In many cases, it is possible to create a “proof” of a conclusion from a set of premises that is much smaller than the truth table for the language;
Moreover, it is often possible to find such proofs with less work than is necessary to check the entire truth table
An important component in the treatment of proofs is the notion of a schema
A schema is an expression satisfying the grammatical rules of our language except for the occurrence of metavariables in place of various subparts of the expression.
For example, the following expression is a pattern with metavariables φ and ψ.
φ → (ψ → φ)
An instance of a sentence schema is the expression obtained by substituting expressions for the metavariables.
For example, the following is an instance of the preceding schema.
p →( q → p )
The basis for proof systems is the use of correct rules of inference that can be applied directly to sentences to derive conclusions that are guaranteed to be correct under all interpretations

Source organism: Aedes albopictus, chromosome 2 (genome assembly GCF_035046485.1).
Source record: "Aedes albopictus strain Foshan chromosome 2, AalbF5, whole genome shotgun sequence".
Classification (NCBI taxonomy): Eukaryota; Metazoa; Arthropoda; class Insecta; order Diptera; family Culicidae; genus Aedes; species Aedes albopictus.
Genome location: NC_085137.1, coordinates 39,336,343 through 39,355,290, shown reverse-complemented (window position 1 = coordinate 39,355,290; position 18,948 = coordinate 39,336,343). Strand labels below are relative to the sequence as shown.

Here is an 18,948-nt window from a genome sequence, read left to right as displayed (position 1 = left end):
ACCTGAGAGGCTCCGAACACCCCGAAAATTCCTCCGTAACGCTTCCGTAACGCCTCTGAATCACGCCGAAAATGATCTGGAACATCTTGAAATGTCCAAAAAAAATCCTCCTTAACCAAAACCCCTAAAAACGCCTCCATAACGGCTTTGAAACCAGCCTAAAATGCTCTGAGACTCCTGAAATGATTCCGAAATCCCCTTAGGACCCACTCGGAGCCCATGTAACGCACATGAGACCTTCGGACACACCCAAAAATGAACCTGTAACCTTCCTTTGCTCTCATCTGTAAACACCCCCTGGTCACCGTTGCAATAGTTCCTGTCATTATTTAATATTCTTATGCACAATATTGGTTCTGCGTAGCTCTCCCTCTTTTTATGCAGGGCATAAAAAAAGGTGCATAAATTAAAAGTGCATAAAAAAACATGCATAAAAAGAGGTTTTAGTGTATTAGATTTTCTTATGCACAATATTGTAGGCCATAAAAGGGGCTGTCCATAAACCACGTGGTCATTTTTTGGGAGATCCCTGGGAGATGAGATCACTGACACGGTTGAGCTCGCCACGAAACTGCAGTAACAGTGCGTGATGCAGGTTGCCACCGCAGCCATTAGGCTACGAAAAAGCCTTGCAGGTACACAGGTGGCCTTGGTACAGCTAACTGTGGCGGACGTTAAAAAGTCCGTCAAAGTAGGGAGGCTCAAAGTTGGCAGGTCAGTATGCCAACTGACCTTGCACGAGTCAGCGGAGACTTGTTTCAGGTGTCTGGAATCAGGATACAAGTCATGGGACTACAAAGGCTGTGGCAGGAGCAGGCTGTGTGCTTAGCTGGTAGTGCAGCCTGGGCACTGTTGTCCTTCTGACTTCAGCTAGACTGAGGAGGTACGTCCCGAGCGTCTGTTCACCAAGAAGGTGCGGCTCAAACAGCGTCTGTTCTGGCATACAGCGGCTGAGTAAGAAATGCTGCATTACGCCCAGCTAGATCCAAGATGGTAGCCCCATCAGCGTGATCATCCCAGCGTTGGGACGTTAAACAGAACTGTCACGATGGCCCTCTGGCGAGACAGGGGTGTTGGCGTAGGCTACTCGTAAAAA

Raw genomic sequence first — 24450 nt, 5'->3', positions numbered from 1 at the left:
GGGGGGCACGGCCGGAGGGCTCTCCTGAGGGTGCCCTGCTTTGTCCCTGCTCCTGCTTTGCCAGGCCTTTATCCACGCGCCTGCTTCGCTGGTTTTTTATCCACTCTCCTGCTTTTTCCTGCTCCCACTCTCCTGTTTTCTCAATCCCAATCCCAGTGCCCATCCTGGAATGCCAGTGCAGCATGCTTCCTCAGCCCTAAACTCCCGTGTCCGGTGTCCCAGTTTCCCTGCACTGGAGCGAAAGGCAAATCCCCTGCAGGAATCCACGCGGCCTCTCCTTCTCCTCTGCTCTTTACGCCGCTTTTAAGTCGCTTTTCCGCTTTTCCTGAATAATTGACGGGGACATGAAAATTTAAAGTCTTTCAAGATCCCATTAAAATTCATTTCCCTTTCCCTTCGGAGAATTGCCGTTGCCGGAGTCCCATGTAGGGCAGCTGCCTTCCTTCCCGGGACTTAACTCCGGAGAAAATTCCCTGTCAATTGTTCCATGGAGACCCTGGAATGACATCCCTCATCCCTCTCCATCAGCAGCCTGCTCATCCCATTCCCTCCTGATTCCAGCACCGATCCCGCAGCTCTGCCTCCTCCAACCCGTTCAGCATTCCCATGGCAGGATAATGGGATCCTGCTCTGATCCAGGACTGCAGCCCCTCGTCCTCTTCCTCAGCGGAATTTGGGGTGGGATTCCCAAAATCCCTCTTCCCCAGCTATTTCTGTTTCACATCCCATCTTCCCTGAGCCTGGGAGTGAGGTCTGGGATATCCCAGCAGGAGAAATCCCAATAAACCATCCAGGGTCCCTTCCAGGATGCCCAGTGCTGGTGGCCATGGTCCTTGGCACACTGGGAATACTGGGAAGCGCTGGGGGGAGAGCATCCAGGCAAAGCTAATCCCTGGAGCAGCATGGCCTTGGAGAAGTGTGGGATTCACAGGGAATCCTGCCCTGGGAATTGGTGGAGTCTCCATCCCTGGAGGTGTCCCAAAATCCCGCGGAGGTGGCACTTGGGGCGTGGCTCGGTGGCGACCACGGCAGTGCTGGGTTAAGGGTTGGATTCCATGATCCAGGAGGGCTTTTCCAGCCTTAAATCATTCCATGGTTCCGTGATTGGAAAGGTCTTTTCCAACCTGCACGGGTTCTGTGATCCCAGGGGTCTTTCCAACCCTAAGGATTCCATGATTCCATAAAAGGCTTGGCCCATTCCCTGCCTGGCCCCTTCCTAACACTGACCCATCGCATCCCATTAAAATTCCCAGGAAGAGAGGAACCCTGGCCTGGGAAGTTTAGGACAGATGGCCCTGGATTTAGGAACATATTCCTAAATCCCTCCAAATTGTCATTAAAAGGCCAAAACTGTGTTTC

Since the interpretations are not enumerated, time and space can often be saved
A rule of inference is a pattern of reasoning consisting of:
One set of sentence schemata, called premises , and
A second set of sentence schemata, called conclusions
A rule of inference is sound if and only if, for every instance, the premises logically entail the conclusions
φ → ψ φ ψ 
P →(Q →R) P Q →R 
raining → wet raining wet 
(P →Q) →R P → Q R 
wet → slippery wet slippery 

The implication introduction schema ( II ), together with Modus Ponens, allows us to infer implications
φ → (ψ → φ)
The implication distribution schema ( ID ) allows us to distribute one implication over another